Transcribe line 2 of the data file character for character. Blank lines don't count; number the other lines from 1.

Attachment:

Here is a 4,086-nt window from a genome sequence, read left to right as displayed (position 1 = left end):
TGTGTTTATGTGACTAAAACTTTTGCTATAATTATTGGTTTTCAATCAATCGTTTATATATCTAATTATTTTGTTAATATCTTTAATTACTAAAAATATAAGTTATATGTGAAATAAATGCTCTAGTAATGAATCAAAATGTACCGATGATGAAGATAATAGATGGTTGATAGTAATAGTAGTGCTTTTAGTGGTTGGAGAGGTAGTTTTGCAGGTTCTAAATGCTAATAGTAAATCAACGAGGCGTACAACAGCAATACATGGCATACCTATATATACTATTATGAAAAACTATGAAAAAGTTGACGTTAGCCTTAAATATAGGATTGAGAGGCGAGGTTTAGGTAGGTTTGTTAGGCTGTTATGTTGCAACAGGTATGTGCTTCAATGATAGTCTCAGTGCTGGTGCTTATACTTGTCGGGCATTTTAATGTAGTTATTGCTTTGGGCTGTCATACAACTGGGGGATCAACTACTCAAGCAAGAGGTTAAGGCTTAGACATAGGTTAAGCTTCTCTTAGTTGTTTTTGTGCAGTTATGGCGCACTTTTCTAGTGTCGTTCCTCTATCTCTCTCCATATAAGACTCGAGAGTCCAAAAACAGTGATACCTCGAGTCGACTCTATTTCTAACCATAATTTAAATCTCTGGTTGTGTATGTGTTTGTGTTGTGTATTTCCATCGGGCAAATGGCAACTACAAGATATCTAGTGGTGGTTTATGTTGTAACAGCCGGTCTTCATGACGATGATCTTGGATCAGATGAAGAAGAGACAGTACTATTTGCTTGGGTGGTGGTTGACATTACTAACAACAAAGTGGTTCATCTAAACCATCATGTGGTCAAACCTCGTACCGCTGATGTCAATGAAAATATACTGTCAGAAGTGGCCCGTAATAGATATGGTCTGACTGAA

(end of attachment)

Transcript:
TGTGTTTATGTGACTAAAACTTTTGCTATAATTATTGGTTTTCAATCAATCGTTTATATATCTAATTATTTTGTTAATATCTTTAATTACTAAAAATATAAGTTATATGTGAAATAAATGCTCTAGTAATGAATCAAAATGTACCGATGATGAAGATAATAGATGGTTGATAGTAATAGTAGTGCTTTTAGTGGTTGGAGAGGTAGTTTTGCAGGTTCTAAATGCTAATAGTAAATCAACGAGGCGTACAACAGCAATACATGGCATACCTATATATACTATTATGAAAAACTATGAAAAAGTTGACGTTAGCCTTAAATATAGGATTGAGAGGCGAGGTTTAGGTAGGTTTGTTAGGCTGTTATGTTGCAACAGGTATGTGCTTCAATGATAGTCTCAGTGCTGGTGCTTATACTTGTCGGGCATTTTAATGTAGTTATTGCTTTGGGCTGTCATACAACTGGGGGATCAACTACTCAAGCAAGAGGTTAAGGCTTAGACATAGGTTAAGCTTCTCTTAGTTGTTTTTGTGCAGTTATGGCGCACTTTTCTAGTGTCGTTCCTCTATCTCTCTCCATATAAGACTCGAGAGTCCAAAAACAGTGATACCTCGAGTCGACTCTATTTCTAACCATAATTTAAATCTCTGGTTGTGTATGTGTTTGTGTTGTGTATTTCCATCGGGCAAATGGCAACTACAAGATATCTAGTGGTGGTTTATGTTGTAACAGCCGGTCTTCATGACGATGATCTTGGATCAGATGAAGAAGAGACAGTACTATTTGCTTGGGTGGTGGTTGACATTACTAACAACAAAGTGGTTCATCTAAACCATCATGTGGTCAAACCTCGTACCGCTGATGTCAATGAAAATATACTGTCAGAAGTGGCCCGTAATAGATATGGTCTGACTGAA